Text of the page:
The education world is abuzz over the publication by independent journalist John Merrow of a secret memo that says nearly 200 D.C. educators may have cheated on standardized tests in 2008 when Michelle Rhee was schools chancellor. (You can read the memo and more here.)
Just to be clear, because some have wondered, Rhee did see the memo, according to Merrow. He wrote in a post on his blog, Taking Note:
I have a copy of the memo and have confirmed its authenticity with two highly placed and reputable sources. The anonymous source is in DCPS; the other is DC Inspector General Charles Willoughby. A reliable source has confirmed that Rhee and Deputy Chancellor Kaya Henderson discussed the memo in staff gatherings. Sanford came to Washington to present his findings in late January, 2009, after which he wrote his memo.
Rhee, however, did not push for a thorough investigation and instead, repeatedly, publicly minimized the extent of the cheating.
No, the memo doesn’t prove that cheating took place, but it does suggest there was more going on than investigators have so far uncovered. There have been several probes, but two — one by a private testing firm and the other by the D.C. Inspector General — were limited. Another, by the U.S. Education Department’s Inspector General, resulted in no action taken, though the extent of the investigation is unclear.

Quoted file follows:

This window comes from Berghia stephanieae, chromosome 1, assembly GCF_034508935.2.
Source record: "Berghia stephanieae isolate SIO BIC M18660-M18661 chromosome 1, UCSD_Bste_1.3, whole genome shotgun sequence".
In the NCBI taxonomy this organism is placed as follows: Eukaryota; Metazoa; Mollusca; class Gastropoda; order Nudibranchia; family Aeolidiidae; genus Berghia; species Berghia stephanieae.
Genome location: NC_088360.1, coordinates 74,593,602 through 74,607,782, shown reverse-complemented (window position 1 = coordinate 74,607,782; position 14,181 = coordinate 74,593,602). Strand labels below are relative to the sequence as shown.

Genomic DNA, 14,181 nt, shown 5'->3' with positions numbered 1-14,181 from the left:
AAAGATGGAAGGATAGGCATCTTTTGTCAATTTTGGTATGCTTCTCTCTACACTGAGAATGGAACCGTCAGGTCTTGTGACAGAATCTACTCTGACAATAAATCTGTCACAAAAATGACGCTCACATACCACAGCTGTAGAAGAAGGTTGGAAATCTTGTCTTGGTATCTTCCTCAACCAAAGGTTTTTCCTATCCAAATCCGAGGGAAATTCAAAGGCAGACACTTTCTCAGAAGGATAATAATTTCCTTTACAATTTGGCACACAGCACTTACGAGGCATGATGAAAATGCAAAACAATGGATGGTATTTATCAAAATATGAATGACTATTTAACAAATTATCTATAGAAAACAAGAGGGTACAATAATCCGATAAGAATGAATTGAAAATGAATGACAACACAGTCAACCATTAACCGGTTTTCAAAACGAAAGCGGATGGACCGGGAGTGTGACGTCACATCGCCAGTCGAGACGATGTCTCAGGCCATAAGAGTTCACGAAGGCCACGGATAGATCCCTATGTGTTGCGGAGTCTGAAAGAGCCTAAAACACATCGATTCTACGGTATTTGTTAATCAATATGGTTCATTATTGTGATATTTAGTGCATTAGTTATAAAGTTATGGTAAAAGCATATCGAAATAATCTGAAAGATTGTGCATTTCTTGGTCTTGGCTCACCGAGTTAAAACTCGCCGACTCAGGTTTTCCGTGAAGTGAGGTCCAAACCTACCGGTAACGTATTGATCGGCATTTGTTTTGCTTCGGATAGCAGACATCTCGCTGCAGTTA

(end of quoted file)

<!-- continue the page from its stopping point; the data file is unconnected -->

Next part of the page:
If the memo isn’t enough to spark a new investigation, this should be: My colleague Emma Brown reported in this new story that teachers in 18 D.C. classrooms cheated last year on high-stakes standardized tests during the chancellorship of Henderson, Rhee’s successor in the post, according to the results of an investigation released Friday by the Office of the State Superintendent of Education.
This confirmed cheating took place after security was tightened as a result of the earlier suspicions. All in all, a new probe — by investigators with real subpoena powers, which is how the Atlanta cheating scandal was uncovered — is clearly warranted.